5 fact-checks about the high cost of college tuition
As students head back to college this month, many will find it a tough call about what’s more stressful -- their homework, or their looming student debt.
In recent months, PolitiFact has done a number of fact-checks about tuition and student debt. Here are five of them:
• "In 1978, a student who worked a minimum-wage summer job could afford to pay a year's full tuition at the 4-year public university of their choice." Mostly True.
This claim came from a meme created by OurTime.org, an advocacy group for young Americans. When you look at the historical data, the comparison is basically proven correct. The only problem is the part about a university "of their choice." It’s correct if you use in-state tuition, but not for any university in the country, where out-of-state rates may well have kicked up the tuition amount beyond a summer’s minimum-wage haul. We rated the claim Mostly True.
• "In 31 states, decent child care costs more than college tuition." Mostly True.
President Barack Obama made this claim during an address to a White House Summit on Working Families. It’s based on a statistic that originated in a wide-ranging survey of child care costs (albeit one published by an advocacy group). However, Obama cherry-picked the most dramatic statistic of four presented in the report, and he also ignored uncertainty about how federal aid and tax credits would affect the comparison. We rated the claim Mostly True.
• U.S. student debt has surpassed credit card debt. True
This claim comes from Sen. Mark Warner, D-Va. PolitiFact Virginia found that student debt began to outpace credit card debt in the second quarter of 2010, when college loans hit $762 billion. Student debt topped the $1 trillion mark in the third quarter of 2013. Warner’s statement earned a rating of True.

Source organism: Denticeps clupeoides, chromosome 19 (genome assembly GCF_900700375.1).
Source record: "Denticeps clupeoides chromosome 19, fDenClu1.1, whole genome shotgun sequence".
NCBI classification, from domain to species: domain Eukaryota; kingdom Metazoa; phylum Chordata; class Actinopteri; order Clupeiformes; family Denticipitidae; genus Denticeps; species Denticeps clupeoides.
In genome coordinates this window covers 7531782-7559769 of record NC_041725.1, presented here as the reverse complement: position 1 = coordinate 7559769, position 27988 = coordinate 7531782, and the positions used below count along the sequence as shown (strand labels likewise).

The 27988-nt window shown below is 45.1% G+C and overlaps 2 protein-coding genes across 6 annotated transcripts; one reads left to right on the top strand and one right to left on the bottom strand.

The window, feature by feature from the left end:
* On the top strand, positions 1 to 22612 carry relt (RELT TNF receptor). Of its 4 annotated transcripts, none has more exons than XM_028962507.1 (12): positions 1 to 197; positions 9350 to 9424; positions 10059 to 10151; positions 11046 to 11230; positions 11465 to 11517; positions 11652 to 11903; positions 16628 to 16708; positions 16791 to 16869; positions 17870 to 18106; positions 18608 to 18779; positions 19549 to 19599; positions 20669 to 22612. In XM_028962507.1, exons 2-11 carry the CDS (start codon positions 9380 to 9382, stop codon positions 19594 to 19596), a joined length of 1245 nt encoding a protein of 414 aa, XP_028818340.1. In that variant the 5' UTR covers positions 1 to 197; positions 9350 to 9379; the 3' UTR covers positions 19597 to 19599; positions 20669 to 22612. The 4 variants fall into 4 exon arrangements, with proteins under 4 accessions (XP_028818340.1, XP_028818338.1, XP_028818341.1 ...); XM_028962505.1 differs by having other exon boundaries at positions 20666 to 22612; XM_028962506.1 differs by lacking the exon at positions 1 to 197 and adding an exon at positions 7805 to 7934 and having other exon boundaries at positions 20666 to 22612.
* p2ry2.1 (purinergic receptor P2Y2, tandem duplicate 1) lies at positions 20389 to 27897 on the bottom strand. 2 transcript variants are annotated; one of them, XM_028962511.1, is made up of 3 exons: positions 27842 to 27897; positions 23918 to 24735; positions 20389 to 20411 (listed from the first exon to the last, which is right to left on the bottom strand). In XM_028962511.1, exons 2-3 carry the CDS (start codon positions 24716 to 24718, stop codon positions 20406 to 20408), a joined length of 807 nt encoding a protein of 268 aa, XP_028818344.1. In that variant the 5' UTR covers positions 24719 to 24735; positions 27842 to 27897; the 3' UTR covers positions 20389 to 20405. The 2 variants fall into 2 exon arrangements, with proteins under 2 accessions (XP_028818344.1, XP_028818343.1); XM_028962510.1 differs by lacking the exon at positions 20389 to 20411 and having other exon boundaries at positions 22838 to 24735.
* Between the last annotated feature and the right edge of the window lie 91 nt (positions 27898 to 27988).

• "The average student comes out of college hundreds of thousands of dollars in debt." False.
Rhode Island General Treasurer Gina Raimondo, a Democrat and gubernatorial hopeful, overshot the runway on this one. The College Board’s "Trends in Student Aid" report for 2012 found that the average debt among graduates who borrowed to get a bachelor's degree was $25,300. A second source, the nonprofit Institute for College Access & Success, through its Project on Student Debt, found something similar -- $26,600. Even if you only looked at private, nonprofit four-year colleges and universities, where the costs are higher, the average debt for graduates who had borrowed was $29,900. Raimondo's office acknowledged the error to PolitiFact Rhode Island; on the Truth-O-Meter, the original claim earned a False.
• College students "who are NOT U.S. Citizens and who get the PELL Grant" plan to return to their home countries after getting free gas cards and child care. Pants on Fire.
A chain email alleged that foreign students are ripping off the U.S. by getting federal grants to go to college and then ditching our country to return home. But while green card residents can get Pell Grants, those people are generally legal permanent residents -- not people looking to return to their own countries. And there are no free gas cards or child care involved. We rated the claim Pants on Fire.